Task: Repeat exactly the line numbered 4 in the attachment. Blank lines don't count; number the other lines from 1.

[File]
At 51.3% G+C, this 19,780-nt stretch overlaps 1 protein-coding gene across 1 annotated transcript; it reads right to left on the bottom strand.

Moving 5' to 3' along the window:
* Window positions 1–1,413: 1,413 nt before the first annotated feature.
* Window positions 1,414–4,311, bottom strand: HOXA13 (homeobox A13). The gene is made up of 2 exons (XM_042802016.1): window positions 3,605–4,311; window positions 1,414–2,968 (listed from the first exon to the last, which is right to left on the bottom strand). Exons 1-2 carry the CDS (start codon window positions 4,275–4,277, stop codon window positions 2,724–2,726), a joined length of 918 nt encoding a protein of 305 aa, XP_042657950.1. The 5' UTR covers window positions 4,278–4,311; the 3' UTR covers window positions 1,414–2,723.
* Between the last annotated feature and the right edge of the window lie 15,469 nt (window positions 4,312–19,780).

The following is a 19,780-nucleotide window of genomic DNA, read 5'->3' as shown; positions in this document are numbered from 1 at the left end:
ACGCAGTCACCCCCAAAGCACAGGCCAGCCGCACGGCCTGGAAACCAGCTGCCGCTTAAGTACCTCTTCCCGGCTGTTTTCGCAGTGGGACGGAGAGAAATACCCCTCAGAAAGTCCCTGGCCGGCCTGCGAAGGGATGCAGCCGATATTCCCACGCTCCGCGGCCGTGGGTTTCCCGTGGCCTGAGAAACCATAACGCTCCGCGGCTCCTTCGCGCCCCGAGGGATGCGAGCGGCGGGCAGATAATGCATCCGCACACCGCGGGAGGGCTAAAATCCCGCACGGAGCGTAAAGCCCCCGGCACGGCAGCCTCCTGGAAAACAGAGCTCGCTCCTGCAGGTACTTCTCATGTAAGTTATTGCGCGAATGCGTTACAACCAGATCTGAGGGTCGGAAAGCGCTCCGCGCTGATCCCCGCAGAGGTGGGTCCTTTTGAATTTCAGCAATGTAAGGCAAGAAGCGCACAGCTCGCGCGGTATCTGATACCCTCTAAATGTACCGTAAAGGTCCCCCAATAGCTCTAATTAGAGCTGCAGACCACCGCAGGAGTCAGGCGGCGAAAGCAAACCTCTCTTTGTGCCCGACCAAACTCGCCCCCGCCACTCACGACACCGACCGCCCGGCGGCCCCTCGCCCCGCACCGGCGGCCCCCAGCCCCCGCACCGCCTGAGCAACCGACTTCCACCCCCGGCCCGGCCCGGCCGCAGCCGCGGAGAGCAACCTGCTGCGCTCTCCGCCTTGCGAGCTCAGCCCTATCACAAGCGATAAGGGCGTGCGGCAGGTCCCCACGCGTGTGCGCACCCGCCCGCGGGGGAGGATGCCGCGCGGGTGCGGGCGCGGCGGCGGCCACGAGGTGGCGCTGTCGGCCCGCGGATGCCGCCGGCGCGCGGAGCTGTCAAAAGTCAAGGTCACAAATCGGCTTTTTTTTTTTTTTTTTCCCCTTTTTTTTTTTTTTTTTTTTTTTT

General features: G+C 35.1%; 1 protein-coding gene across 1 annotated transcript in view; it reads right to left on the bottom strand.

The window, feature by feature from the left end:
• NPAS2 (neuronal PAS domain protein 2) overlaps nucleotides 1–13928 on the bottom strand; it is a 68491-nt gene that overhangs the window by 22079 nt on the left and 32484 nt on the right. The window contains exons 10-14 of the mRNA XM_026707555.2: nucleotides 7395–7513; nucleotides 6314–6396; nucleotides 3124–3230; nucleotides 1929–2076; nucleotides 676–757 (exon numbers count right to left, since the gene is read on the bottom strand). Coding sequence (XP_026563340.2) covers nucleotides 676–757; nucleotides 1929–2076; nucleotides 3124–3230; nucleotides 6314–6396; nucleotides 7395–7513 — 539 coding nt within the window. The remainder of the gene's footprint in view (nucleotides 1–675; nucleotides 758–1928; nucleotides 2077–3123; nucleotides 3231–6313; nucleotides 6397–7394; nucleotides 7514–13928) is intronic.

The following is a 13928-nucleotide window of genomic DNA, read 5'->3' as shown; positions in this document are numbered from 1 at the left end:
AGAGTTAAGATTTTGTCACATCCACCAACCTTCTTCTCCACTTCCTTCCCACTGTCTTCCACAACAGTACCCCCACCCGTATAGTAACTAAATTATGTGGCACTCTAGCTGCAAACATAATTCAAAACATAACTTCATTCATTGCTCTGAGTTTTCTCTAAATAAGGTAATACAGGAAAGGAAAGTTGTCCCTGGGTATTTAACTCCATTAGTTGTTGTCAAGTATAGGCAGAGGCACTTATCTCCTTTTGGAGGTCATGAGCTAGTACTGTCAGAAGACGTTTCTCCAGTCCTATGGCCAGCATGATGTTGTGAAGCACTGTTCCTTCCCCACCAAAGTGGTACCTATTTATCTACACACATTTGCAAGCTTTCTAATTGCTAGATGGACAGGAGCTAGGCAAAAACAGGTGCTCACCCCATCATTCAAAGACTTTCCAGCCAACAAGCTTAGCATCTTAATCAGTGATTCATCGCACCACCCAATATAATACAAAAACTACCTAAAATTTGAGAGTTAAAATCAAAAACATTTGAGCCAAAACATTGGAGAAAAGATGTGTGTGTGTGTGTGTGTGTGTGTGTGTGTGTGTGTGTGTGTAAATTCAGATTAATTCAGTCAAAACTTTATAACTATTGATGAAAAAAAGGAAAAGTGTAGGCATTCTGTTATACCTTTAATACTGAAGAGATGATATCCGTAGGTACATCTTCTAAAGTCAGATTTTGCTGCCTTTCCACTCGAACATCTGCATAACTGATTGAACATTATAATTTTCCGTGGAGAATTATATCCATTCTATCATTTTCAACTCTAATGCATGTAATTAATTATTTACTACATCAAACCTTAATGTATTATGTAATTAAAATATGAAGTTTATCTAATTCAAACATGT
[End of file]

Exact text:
* Window positions 1,414–4,311, bottom strand: HOXA13 (homeobox A13). The gene is made up of 2 exons (XM_042802016.1): window positions 3,605–4,311; window positions 1,414–2,968 (listed from the first exon to the last, which is right to left on the bottom strand). Exons 1-2 carry the CDS (start codon window positions 4,275–4,277, stop codon window positions 2,724–2,726), a joined length of 918 nt encoding a protein of 305 aa, XP_042657950.1. The 5' UTR covers window positions 4,278–4,311; the 3' UTR covers window positions 1,414–2,723.